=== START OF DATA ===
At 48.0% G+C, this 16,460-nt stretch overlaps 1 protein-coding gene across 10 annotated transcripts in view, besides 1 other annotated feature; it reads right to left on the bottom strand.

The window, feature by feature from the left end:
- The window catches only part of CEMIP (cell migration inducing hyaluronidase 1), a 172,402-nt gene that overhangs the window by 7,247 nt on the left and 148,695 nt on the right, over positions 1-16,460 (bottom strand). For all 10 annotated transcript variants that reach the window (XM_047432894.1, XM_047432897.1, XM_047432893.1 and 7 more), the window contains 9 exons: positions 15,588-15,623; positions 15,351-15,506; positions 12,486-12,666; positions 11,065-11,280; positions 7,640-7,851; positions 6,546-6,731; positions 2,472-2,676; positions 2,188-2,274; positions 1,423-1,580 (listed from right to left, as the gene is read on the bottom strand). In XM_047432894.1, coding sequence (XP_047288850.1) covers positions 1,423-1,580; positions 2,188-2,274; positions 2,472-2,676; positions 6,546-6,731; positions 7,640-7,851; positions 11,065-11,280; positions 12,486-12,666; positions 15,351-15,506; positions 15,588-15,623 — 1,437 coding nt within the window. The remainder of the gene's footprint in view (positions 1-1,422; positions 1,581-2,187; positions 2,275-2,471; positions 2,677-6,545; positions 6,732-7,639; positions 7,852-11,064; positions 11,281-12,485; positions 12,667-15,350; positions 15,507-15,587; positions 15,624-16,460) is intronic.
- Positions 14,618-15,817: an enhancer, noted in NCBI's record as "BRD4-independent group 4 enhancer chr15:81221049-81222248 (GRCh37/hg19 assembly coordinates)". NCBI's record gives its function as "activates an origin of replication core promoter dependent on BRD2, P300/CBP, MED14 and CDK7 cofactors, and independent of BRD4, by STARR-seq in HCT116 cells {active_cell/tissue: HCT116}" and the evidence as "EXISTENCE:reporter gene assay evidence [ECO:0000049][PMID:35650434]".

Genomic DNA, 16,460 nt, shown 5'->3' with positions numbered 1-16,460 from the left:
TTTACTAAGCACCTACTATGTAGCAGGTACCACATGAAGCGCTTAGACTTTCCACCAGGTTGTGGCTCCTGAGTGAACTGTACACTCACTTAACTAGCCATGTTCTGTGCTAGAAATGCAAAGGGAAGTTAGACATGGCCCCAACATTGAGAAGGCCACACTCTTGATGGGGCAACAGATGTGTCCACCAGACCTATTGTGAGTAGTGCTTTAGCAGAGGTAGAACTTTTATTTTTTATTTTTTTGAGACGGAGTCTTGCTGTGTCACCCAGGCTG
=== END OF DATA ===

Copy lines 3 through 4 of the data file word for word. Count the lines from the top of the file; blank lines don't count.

- The window catches only part of CEMIP (cell migration inducing hyaluronidase 1), a 172,402-nt gene that overhangs the window by 7,247 nt on the left and 148,695 nt on the right, over positions 1-16,460 (bottom strand). For all 10 annotated transcript variants that reach the window (XM_047432894.1, XM_047432897.1, XM_047432893.1 and 7 more), the window contains 9 exons: positions 15,588-15,623; positions 15,351-15,506; positions 12,486-12,666; positions 11,065-11,280; positions 7,640-7,851; positions 6,546-6,731; positions 2,472-2,676; positions 2,188-2,274; positions 1,423-1,580 (listed from right to left, as the gene is read on the bottom strand). In XM_047432894.1, coding sequence (XP_047288850.1) covers positions 1,423-1,580; positions 2,188-2,274; positions 2,472-2,676; positions 6,546-6,731; positions 7,640-7,851; positions 11,065-11,280; positions 12,486-12,666; positions 15,351-15,506; positions 15,588-15,623 — 1,437 coding nt within the window. The remainder of the gene's footprint in view (positions 1-1,422; positions 1,581-2,187; positions 2,275-2,471; positions 2,677-6,545; positions 6,732-7,639; positions 7,852-11,064; positions 11,281-12,485; positions 12,667-15,350; positions 15,507-15,587; positions 15,624-16,460) is intronic.
- Positions 14,618-15,817: an enhancer, noted in NCBI's record as "BRD4-independent group 4 enhancer chr15:81221049-81222248 (GRCh37/hg19 assembly coordinates)". NCBI's record gives its function as "activates an origin of replication core promoter dependent on BRD2, P300/CBP, MED14 and CDK7 cofactors, and independent of BRD4, by STARR-seq in HCT116 cells {active_cell/tissue: HCT116}" and the evidence as "EXISTENCE:reporter gene assay evidence [ECO:0000049][PMID:35650434]".